After that, it's a relief to see the A97 making its own way north again. The run from here up to Aberchirder is a much easier drive, the curve radii are much larger and it becomes feasible to maintain the National Speed Limit. There are still troublesome parts, such as the Bridge of Marnoch over the River Deveron which is probably not wide enough for two 4x4s to pass (perform this experiment at your peril). The Deveron will be the new companion all the way to the end, having swallowed up the Bogie, and more pleasant rolling hills must have enticed the creation of Aberchirder in this area, an attractive planned settlement albeit of the 18th century variety. The grid street layout is more suggestive of the States than of Deveronvale, although this has been done elsewhere in this country (for a bigger example, see Helensburgh). Given the intentional nature of the town's design it is only built up to the north of the road; the A97 is even called South Street here. I suppose it's the closest the A97 will ever come to a bypass of its own.
Aberchirder - Banff
Although the signage submits the decreasing distance to our final destination of Banff regularly, the hills continue to roll and the coast never seems to come into view. Even at the gateway into town when the limit drops to 30 the road continues uphill into some very typical new-build suburban areas. Banff's twin claims to fame are its history of sculpture – designers' offices and the Sculpture Park line the A97 – and fishing with boats sailing from its still well-used harbour; however the A97 now ends a few streets back from the mouth of the Deveron and the Moray coast on the High Street at a T-junction with the A98.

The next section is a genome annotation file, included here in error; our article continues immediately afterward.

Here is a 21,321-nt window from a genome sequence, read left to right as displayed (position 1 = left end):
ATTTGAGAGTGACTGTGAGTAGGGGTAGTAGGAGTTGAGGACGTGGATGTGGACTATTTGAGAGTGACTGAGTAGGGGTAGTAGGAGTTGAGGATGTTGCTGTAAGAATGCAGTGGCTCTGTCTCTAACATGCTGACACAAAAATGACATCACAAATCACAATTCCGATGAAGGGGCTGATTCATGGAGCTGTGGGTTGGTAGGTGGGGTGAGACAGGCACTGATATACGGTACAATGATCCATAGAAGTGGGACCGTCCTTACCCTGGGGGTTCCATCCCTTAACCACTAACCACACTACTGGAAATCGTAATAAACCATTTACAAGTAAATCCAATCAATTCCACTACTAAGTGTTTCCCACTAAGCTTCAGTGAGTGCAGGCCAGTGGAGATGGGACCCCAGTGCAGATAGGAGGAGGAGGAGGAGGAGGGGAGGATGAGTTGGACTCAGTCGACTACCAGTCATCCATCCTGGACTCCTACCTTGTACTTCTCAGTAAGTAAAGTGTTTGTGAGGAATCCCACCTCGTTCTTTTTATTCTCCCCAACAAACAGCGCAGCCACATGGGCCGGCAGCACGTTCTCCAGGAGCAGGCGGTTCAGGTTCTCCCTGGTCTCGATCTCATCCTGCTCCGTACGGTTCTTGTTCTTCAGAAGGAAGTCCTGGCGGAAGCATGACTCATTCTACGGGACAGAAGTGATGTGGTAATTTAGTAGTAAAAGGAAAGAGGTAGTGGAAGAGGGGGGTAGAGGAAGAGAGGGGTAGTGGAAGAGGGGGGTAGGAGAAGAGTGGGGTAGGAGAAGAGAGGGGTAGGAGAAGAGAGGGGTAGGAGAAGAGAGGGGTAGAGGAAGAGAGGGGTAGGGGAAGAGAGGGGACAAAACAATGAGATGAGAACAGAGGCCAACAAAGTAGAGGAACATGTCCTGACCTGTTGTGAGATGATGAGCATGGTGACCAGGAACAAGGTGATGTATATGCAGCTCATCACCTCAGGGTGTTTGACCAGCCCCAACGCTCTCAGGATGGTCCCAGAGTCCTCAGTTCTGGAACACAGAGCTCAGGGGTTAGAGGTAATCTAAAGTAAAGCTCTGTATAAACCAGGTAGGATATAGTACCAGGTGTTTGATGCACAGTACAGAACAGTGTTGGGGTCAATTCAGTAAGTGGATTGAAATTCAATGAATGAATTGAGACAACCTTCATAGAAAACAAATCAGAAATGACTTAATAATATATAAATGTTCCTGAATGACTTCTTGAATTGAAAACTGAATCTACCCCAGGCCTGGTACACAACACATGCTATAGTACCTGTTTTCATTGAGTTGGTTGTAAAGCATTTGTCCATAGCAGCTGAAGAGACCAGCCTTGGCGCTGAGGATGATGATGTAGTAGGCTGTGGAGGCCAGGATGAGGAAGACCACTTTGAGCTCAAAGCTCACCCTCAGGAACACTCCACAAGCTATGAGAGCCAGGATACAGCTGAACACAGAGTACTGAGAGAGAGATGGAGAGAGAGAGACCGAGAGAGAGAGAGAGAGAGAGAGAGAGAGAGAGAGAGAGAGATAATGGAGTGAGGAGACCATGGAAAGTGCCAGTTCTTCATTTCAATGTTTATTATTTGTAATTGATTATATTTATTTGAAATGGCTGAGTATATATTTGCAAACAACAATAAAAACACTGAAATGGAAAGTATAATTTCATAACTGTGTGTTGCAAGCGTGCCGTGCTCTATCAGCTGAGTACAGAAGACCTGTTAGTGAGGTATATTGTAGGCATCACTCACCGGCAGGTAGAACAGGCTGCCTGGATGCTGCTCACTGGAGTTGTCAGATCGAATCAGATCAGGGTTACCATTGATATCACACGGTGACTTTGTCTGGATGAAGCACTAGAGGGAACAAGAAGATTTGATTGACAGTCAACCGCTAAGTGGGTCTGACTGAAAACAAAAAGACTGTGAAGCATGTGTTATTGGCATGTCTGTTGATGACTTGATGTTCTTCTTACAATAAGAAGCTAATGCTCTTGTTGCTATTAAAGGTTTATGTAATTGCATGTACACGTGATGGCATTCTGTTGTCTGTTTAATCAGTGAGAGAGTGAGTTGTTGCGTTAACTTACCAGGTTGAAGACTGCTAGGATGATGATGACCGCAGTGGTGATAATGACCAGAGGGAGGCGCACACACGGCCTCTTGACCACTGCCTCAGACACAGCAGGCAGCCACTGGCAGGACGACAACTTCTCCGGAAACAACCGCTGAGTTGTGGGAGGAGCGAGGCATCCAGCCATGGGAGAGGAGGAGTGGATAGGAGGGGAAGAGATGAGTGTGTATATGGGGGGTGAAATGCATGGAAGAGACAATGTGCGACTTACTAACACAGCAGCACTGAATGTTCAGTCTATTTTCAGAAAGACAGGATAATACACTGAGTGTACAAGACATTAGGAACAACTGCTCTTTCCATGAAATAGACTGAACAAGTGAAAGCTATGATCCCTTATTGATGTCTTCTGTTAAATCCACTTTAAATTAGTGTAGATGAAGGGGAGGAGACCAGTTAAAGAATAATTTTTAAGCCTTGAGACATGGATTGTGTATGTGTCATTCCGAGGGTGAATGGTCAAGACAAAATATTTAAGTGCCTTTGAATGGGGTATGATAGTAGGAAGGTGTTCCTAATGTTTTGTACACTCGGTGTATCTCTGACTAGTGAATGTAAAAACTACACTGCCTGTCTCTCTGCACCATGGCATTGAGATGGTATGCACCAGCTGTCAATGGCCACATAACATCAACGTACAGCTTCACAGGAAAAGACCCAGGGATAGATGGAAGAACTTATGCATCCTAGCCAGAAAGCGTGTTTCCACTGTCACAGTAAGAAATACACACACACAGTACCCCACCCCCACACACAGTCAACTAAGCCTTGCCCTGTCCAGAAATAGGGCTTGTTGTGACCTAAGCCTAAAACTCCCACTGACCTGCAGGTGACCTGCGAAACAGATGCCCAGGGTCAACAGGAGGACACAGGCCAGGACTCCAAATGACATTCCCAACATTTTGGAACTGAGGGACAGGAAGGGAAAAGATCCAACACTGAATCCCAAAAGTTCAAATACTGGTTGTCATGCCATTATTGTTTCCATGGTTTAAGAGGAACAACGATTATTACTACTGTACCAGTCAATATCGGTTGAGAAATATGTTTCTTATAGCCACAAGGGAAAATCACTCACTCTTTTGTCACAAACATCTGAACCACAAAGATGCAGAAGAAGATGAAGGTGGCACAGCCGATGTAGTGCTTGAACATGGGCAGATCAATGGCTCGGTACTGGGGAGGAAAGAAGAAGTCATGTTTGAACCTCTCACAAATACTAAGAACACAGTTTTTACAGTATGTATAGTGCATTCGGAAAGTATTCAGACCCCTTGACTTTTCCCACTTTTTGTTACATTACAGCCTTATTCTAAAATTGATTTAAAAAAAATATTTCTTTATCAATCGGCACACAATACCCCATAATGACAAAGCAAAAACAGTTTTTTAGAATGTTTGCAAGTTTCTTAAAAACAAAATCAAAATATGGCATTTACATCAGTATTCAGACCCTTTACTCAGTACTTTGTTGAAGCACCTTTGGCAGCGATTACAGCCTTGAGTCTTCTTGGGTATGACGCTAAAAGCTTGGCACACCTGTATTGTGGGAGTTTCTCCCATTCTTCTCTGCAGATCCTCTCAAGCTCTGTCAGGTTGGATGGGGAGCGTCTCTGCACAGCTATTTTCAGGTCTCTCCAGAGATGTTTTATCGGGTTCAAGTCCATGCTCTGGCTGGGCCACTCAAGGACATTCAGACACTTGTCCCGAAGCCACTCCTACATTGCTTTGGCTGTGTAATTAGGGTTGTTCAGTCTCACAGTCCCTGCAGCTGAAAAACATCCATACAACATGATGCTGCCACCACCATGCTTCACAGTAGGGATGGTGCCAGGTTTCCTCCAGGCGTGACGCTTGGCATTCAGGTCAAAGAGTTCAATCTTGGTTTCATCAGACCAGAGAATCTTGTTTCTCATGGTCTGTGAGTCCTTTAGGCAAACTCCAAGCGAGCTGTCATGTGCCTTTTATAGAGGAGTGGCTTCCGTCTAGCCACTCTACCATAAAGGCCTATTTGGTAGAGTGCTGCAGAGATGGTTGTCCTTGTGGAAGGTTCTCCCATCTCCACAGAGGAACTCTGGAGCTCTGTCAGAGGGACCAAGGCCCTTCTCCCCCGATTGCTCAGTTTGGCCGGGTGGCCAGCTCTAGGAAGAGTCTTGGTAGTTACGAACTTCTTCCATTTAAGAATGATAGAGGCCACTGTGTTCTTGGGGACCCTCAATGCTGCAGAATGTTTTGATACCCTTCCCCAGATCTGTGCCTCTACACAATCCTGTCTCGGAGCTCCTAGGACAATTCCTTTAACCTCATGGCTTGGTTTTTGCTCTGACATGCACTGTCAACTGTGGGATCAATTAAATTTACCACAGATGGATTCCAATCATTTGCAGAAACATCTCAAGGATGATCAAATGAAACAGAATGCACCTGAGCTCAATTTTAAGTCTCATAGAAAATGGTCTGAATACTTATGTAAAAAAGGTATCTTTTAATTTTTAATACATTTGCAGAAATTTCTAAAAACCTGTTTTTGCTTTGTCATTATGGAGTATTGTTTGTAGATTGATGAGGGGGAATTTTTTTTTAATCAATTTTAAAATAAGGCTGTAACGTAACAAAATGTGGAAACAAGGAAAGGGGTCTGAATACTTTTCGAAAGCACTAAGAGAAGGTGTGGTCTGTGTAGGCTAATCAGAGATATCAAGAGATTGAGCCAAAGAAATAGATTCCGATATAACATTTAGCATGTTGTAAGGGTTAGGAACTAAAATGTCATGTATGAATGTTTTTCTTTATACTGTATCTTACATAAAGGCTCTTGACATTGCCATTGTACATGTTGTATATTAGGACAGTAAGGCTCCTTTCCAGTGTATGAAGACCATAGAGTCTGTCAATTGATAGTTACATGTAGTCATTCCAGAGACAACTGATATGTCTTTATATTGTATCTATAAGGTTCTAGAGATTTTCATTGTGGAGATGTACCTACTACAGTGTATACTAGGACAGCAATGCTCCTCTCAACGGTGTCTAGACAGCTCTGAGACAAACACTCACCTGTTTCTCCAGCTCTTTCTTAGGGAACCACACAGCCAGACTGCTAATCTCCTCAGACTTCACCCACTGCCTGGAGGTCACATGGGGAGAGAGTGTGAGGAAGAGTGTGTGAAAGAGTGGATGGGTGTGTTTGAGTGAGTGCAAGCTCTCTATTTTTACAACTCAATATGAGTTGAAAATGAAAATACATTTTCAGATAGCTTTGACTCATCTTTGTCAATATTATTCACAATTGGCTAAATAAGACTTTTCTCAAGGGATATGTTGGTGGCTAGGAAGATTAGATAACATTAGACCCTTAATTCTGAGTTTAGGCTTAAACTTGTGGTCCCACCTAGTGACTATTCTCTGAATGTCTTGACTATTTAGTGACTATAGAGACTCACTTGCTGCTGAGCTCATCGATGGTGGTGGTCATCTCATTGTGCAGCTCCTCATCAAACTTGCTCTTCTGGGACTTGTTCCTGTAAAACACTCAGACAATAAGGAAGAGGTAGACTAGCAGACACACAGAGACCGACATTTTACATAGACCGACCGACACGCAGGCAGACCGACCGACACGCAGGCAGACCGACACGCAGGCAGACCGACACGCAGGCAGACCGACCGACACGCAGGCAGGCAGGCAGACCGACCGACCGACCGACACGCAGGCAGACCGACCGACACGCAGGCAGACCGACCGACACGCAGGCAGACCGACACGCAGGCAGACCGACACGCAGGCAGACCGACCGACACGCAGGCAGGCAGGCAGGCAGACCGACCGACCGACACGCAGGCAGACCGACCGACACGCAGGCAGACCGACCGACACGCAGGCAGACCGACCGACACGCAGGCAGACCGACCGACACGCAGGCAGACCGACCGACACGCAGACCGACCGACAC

Although the A97 follows almost precisely the route it did in 1923 – save for the rejigging in Huntly due to the A96 bypass – there is a historical tale to tell.
Shortly after classification, the southern end of the A97 was transferred westwards to take over the previously unclassified road between Cambus o’ May and Milton of Logie, with the road running to the north of Loch Davan and the west of Loch Kinord, via what is now the B9119. The B9119 remains the faster route when heading from Braemar/Ballater to the north, so it seemed fitting that the A97 would be diverted to the more direct route. However, the two roads were swapped over at some point during the 1980s; the 1979 OS Routemaster map shows the A97 and B9119 as connecting to the A93 near Cambus o'May and Dinnet respectively, so it was later that the A97 reverted to its original alignment by starting once more at Dinnet.
At the other end in Banff, the A97 continued north, after a short multiplex with the A98 along Banff High Street until a review by Aberdeenshire Council in 2017. As the A98 TOTSOs westward towards Portsoy, the A97 re-emerged and carried on straight-ahead up North Castle Street and into the harbour. No sign suggested that the route was carried forward and mapping evidence offered a split opinion at best. At the harbour, it met the almost invisible A953 which ran for another 300 yards down the quayside. The change of number seemed confusing; the allocation of another number for an incredibly short route is strange today but a legacy of the importance of the harbour, even if the A97 did not continue beyond its junction with that road.